Spanish for Native Speakers
Courses for Heritage Speakers: The Department of Spanish and Portuguese offers several courses specifically designed for heritage learners of Spanish, that is, students from homes where Spanish is spoken or students who have had strong exposure to Spanish in informal contexts. These courses accommodate students from a wide range of backgrounds, from those who are minimally functional (can comprehend Spanish but are not able to speak fluently, read or write) to those who are more proficient and/or literate in Spanish. The courses focus on the development of communicative competence in reading, writing, speaking and listening and viewing, as well as on understanding Hispanic cultures and issues of identity of heritage speakers of Spanish in the United States. Students will also develop an awareness and understanding of Hispanic cultures, including language variation, customs, geography, history, and current events.
The specific goals for each course are:
- SPAN 206 (Oral and Written Spanish for Native Speakers Educated in the US) identifies and expands the students’ bilingual range through intensive grammar review, vocabulary building, spelling and punctuation, and the development of advanced composition skills.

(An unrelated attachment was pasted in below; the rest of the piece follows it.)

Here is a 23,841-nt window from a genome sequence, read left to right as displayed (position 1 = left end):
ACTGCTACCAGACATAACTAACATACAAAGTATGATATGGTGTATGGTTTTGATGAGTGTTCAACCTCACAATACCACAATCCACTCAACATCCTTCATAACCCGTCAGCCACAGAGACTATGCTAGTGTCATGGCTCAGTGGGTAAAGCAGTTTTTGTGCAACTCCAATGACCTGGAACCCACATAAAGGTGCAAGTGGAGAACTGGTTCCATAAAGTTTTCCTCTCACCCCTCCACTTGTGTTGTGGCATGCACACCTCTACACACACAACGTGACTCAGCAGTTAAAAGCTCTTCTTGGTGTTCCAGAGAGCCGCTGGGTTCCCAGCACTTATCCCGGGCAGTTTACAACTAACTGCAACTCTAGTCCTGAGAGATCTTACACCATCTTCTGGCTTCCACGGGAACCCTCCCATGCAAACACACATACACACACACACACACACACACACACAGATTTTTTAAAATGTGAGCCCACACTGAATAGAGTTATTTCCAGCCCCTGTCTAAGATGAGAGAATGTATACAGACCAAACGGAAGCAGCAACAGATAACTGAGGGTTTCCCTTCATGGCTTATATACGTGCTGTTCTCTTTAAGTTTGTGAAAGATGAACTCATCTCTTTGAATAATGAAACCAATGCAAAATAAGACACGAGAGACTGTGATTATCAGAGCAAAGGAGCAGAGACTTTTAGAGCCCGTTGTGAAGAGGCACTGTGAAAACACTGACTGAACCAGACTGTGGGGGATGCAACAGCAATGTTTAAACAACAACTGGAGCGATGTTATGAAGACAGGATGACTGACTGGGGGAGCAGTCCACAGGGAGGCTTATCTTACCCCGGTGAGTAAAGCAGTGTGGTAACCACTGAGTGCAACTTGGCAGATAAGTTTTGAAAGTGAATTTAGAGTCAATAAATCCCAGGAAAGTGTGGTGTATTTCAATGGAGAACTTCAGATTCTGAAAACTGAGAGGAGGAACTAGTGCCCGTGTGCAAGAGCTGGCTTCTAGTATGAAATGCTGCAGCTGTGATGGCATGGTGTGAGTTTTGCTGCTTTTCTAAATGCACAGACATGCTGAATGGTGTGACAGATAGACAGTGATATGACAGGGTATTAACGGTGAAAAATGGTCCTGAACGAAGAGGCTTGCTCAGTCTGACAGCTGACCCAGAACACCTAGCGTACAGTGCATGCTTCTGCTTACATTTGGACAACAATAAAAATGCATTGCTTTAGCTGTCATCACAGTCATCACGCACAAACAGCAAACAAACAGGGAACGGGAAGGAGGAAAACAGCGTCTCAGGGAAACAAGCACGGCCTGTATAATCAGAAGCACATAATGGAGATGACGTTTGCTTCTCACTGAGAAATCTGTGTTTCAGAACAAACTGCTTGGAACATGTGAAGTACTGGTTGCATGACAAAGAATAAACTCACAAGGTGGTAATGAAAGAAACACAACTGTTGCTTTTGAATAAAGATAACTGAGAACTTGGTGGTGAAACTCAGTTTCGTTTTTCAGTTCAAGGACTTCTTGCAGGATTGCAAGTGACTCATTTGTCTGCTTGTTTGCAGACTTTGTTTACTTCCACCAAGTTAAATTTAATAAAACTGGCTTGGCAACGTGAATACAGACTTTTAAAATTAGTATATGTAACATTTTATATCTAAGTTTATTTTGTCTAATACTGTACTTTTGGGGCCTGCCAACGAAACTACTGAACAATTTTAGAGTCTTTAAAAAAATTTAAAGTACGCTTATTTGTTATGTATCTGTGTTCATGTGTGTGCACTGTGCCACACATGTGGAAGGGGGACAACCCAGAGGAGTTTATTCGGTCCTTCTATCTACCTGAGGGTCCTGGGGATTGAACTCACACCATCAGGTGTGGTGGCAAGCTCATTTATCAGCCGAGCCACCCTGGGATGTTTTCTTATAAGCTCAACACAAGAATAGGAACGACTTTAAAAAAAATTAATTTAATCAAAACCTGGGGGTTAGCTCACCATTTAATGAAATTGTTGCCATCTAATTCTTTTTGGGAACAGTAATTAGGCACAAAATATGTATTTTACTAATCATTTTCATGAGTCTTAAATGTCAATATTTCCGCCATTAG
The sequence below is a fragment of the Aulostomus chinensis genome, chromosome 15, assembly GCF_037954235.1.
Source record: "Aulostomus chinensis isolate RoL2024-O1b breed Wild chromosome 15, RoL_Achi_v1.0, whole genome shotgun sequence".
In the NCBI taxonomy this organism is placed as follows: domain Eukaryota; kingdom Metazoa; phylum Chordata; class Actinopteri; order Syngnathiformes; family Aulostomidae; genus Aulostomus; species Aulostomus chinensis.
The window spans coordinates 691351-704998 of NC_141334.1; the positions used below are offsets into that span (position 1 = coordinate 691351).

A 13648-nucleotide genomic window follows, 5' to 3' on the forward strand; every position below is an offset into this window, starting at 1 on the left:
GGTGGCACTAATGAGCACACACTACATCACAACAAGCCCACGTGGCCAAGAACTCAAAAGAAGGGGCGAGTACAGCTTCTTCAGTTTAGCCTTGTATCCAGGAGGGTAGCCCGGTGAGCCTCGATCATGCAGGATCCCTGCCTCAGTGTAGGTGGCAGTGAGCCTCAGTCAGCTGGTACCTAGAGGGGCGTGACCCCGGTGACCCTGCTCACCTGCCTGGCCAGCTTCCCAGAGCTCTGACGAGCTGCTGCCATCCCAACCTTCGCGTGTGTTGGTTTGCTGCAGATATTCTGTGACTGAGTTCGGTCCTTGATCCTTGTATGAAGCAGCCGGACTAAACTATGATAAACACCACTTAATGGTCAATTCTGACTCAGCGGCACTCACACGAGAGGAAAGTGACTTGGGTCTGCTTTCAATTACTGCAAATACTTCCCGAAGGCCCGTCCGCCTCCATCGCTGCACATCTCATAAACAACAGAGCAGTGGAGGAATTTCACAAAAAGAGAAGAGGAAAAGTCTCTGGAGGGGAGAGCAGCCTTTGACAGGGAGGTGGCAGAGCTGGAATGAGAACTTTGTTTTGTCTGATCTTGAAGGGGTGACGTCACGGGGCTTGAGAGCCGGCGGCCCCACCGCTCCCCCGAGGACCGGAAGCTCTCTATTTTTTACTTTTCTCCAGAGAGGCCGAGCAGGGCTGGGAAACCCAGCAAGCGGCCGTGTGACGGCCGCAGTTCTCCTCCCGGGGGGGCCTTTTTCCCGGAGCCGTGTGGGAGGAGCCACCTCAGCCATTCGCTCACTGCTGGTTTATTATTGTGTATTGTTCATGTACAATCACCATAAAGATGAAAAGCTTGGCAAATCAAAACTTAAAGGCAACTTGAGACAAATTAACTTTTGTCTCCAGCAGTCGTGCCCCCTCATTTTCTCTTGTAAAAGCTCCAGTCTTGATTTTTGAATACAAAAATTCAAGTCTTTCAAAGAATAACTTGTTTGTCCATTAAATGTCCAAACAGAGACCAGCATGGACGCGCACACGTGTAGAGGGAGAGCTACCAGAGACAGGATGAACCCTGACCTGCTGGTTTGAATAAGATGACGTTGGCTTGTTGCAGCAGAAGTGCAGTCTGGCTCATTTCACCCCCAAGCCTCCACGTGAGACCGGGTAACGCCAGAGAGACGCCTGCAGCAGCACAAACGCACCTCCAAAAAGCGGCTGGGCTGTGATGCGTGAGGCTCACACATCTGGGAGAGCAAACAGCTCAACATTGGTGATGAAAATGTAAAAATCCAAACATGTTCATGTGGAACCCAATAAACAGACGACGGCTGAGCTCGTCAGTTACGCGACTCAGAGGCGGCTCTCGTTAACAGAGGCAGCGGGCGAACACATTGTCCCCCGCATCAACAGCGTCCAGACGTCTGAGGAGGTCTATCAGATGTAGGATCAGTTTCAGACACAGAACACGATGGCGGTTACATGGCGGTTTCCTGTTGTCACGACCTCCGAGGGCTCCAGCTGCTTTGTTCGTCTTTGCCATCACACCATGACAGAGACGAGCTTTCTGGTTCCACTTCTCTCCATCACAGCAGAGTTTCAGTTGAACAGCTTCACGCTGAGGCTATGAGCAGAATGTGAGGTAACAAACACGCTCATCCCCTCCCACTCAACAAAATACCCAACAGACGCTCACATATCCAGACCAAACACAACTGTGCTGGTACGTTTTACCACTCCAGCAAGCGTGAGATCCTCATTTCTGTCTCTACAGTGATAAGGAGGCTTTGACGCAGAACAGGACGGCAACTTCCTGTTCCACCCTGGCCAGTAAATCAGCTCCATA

- SPAN 306 (Spanish II for Native Speakers) expands the students’ knowledge of Spanish through readings, written essays, and oral presentations. At the end of the course, students present small research projects on different aspects and issues related to the linguistic and cultural variation of local Latino communities.
- SPAN 307 (Oral Communication Skills for Native Speakers of Spanish) focuses on the development of techniques for public speaking in Spanish in a variety of contexts: organizing and presenting information, using rhetorical patterns for informative and persuasive goals, reducing speech anxiety and becoming aware of voice and body for clear and successful presentations in Spanish.
- Spanish 206, 306, and 307 often incorporate service learning components, whereby students conduct projects in local Latino communities, schools, and organizations. Another course, Spanish 386 Experiential Learning, coordinates opportunities for Spanish majors wishing to do internships, volunteer work, and research projects in Latino communities.
The Department has had an FTE (a permanent position or line) in U.S. Latino/a Literatures since 1998, one of the first departments in the Mid-Atlantic region to open such a position in a Spanish department. Students who take Latino classes in Spanish include native Spanish speakers and heritage speakers from the U.S. and elsewhere, and new learners of the Spanish language. Discussions in U.S. Latino classes tend to be less corrective but enriched by the linguistic capacities and experiences of students.